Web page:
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Trump is so clearly running for president that people are complaining to the FEC about it
Here are the clips that prompted American Bridge to accuse Trump of violating the law.
For the better part of a year, Donald Trump has been traveling the country telling anybody who will listen that he plans to run for president in 2024. But he’s yet to officially declare his candidacy, meaning he’s not subject to the fundraising and spending restrictions that come with it.
American Bridge, a Democratic super PAC, is trying to change that.
“He's able to spend as though he's not a candidate, raise as though he's not a candidate, and campaign as though he is,” Jessica Floyd, the president of the organization, told me. “He's running for president. He's not hinting at it. He's said it and he's doing in a way that's illegal.”
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On Monday, American Bridge filed an FEC complaint accusing Trump of “making expenditures for the purpose of advancing his own presidential campaign without filing a statement of candidacy with the Federal Election Commission or disclosing those expenditures to the Commission and the public.” It asks for the FEC to launch an investigation, and, if a violation is found, to enjoin Trump from further violations and fine him “the maximum amount permitted by law.”
At issue are comments like one Trump made at his Saturday rally in Florence, South Carolina: “In 2024, we are going to take back the beautiful, beautiful White House. I wonder who will do that.”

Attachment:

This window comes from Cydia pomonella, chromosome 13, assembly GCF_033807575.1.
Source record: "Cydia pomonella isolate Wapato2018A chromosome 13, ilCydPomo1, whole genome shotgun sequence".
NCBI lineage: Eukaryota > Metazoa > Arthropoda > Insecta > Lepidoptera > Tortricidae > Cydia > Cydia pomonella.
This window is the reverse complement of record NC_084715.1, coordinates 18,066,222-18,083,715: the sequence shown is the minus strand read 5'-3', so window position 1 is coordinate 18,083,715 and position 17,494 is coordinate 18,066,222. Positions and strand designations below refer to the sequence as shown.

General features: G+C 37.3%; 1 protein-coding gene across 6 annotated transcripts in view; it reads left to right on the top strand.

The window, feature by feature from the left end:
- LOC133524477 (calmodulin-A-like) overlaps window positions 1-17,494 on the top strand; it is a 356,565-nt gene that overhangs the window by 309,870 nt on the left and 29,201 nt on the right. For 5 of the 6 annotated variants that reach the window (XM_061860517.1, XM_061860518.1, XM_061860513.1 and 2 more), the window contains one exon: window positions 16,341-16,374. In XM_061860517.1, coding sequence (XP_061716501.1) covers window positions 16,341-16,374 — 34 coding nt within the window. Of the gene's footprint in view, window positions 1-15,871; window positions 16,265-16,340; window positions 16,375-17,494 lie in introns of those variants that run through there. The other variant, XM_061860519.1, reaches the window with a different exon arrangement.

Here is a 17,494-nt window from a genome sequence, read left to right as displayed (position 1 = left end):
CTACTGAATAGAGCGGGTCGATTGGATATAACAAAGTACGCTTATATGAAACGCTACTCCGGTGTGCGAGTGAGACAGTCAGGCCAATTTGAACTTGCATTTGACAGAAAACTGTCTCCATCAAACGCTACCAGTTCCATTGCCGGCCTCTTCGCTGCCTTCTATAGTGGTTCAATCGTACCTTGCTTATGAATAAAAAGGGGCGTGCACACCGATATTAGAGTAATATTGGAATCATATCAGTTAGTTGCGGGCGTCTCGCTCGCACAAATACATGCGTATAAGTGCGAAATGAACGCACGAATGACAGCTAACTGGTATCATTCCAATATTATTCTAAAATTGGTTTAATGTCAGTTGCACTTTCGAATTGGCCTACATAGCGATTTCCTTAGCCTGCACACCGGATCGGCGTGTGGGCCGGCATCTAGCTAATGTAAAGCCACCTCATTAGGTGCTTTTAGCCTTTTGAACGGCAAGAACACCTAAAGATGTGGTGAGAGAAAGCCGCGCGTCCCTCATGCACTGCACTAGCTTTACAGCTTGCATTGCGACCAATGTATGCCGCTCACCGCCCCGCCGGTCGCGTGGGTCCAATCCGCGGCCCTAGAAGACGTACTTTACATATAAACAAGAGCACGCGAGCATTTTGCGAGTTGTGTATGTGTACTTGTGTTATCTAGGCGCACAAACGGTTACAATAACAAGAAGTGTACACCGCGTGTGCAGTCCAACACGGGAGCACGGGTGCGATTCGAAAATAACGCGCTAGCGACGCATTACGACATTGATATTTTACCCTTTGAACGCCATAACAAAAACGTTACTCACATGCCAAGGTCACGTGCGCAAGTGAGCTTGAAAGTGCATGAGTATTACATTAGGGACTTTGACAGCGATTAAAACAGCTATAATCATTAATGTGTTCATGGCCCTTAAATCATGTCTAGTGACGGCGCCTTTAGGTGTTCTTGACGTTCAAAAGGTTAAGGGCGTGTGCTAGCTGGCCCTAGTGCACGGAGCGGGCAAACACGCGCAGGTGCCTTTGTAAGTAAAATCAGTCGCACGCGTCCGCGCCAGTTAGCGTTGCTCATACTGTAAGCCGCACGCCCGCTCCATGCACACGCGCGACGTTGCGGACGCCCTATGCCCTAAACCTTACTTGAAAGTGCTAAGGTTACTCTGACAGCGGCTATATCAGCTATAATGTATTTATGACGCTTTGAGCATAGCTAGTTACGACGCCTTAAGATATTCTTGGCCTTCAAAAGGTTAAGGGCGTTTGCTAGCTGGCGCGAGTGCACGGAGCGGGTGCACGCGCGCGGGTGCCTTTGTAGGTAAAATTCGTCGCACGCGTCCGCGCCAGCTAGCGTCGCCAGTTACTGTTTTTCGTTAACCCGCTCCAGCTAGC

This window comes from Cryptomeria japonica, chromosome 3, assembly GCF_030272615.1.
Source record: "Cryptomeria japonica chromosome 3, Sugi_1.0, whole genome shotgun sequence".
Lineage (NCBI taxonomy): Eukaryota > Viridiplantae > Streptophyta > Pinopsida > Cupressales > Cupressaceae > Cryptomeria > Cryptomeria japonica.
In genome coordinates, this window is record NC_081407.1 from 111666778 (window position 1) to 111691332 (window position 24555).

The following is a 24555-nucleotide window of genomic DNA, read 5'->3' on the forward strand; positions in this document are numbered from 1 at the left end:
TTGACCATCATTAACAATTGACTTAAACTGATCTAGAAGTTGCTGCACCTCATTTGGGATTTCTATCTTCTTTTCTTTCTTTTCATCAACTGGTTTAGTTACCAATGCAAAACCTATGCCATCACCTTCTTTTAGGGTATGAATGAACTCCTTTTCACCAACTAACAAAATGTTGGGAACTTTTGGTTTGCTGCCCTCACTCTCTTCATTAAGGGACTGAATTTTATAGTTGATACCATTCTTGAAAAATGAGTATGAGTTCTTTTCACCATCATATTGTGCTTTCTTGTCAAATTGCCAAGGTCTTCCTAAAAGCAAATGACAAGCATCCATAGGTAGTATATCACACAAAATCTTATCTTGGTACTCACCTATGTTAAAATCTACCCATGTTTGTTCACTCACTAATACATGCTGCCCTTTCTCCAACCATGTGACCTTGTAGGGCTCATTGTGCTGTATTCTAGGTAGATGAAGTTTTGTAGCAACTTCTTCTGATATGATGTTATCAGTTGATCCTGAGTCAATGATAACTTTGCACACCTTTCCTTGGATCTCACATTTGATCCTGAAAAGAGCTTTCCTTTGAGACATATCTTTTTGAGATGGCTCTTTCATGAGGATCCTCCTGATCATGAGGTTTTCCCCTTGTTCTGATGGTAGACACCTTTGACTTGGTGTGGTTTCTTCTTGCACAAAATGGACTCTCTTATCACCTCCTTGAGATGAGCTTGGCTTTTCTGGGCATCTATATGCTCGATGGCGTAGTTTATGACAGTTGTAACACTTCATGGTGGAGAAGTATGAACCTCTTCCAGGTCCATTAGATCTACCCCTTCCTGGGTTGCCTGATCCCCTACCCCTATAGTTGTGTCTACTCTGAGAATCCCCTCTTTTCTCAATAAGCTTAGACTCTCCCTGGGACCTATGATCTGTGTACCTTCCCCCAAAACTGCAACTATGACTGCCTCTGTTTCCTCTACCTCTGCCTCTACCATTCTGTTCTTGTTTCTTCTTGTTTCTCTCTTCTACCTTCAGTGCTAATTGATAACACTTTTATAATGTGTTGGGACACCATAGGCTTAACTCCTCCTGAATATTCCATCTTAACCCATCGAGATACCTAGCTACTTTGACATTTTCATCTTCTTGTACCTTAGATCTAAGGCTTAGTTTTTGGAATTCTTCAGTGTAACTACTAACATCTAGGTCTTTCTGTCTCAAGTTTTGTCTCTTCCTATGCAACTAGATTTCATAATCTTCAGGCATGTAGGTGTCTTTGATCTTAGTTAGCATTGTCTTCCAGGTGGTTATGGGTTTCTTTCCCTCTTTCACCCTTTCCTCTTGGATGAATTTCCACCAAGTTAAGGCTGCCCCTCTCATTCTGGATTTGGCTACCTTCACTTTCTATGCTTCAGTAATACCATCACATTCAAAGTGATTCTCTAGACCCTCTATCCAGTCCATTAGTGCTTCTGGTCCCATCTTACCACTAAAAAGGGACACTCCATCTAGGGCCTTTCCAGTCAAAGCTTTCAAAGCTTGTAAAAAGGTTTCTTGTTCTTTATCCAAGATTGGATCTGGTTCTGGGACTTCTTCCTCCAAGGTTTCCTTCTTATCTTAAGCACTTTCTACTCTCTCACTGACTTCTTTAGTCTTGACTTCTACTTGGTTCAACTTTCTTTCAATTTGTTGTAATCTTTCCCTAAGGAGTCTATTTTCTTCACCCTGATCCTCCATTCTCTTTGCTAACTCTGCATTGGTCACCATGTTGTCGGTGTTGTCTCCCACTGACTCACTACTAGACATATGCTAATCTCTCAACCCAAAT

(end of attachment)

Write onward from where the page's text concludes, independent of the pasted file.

Trump was even more explicit last month at CPAC, saying "we did it twice [referring the 2016 election, and the election he lost in 2020, which he still falsely claims he won], and we'll do it again. We'll be doing it again a third time” — comments that produced headlines flatly stating he had announced another run.
Last September, Trump went so far as to suggest he was deliberately flouting campaign finance laws.
"I mean, I know what I’m going to do [in 2024], but we’re not supposed to be talking about it yet from the standpoint of campaign finance laws,” he said.
Floyd told me she views those comments from Trump as “too cute by half for it not to be seen as intentional and, frankly, very different than just a true exploratory run.” And he’s been saying this stuff for nearly a year now.
Potential presidential candidates are allowed to fundraise and spend above the $5,000 candidate threshold if they’re “testing the waters” for a run. But Trump’s comments in recent months suggest he’s far past that point. And the complaint points out that Trump’s leadership PAC, Save America — source of the unintentionally hilarious fundraising emails I wrote about last month — has already spent far more than $5,000 on Trump’s candidacy.
From the complaint: